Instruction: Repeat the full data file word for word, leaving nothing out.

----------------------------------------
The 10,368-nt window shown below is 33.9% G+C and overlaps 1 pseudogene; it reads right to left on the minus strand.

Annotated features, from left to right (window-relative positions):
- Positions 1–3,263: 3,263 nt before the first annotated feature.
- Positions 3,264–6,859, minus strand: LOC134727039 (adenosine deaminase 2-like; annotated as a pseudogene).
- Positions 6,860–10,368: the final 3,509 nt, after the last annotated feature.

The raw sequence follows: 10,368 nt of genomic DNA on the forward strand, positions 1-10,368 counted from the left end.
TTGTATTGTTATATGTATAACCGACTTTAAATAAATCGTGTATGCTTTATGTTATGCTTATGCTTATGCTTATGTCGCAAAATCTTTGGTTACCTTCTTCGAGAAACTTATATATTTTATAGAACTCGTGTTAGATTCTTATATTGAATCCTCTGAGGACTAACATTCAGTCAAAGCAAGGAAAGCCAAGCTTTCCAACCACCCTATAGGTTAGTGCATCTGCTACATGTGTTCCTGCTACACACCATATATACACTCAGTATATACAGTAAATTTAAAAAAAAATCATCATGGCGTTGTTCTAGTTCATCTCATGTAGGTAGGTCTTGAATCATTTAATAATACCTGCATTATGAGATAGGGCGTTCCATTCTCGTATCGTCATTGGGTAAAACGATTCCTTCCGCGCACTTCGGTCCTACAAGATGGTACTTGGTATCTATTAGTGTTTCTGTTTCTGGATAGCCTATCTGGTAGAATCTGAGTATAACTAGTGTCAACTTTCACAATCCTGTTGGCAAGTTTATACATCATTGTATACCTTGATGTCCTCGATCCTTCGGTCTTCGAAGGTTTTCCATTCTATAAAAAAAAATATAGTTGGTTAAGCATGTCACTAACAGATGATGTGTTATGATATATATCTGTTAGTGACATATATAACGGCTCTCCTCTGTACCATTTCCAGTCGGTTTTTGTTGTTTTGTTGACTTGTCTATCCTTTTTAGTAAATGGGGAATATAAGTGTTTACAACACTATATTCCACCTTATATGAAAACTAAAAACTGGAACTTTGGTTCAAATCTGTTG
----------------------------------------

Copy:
The 10,368-nt window shown below is 33.9% G+C and overlaps 1 pseudogene; it reads right to left on the minus strand.

Annotated features, from left to right (window-relative positions):
- Positions 1–3,263: 3,263 nt before the first annotated feature.
- Positions 3,264–6,859, minus strand: LOC134727039 (adenosine deaminase 2-like; annotated as a pseudogene).
- Positions 6,860–10,368: the final 3,509 nt, after the last annotated feature.

The raw sequence follows: 10,368 nt of genomic DNA on the forward strand, positions 1-10,368 counted from the left end.
TTGTATTGTTATATGTATAACCGACTTTAAATAAATCGTGTATGCTTTATGTTATGCTTATGCTTATGCTTATGTCGCAAAATCTTTGGTTACCTTCTTCGAGAAACTTATATATTTTATAGAACTCGTGTTAGATTCTTATATTGAATCCTCTGAGGACTAACATTCAGTCAAAGCAAGGAAAGCCAAGCTTTCCAACCACCCTATAGGTTAGTGCATCTGCTACATGTGTTCCTGCTACACACCATATATACACTCAGTATATACAGTAAATTTAAAAAAAAATCATCATGGCGTTGTTCTAGTTCATCTCATGTAGGTAGGTCTTGAATCATTTAATAATACCTGCATTATGAGATAGGGCGTTCCATTCTCGTATCGTCATTGGGTAAAACGATTCCTTCCGCGCACTTCGGTCCTACAAGATGGTACTTGGTATCTATTAGTGTTTCTGTTTCTGGATAGCCTATCTGGTAGAATCTGAGTATAACTAGTGTCAACTTTCACAATCCTGTTGGCAAGTTTATACATCATTGTATACCTTGATGTCCTCGATCCTTCGGTCTTCGAAGGTTTTCCATTCTATAAAAAAAAATATAGTTGGTTAAGCATGTCACTAACAGATGATGTGTTATGATATATATCTGTTAGTGACATATATAACGGCTCTCCTCTGTACCATTTCCAGTCGGTTTTTGTTGTTTTGTTGACTTGTCTATCCTTTTTAGTAAATGGGGAATATAAGTGTTTACAACACTATATTCCACCTTATATGAAAACTAAAAACTGGAACTTTGGTTCAAATCTGTTG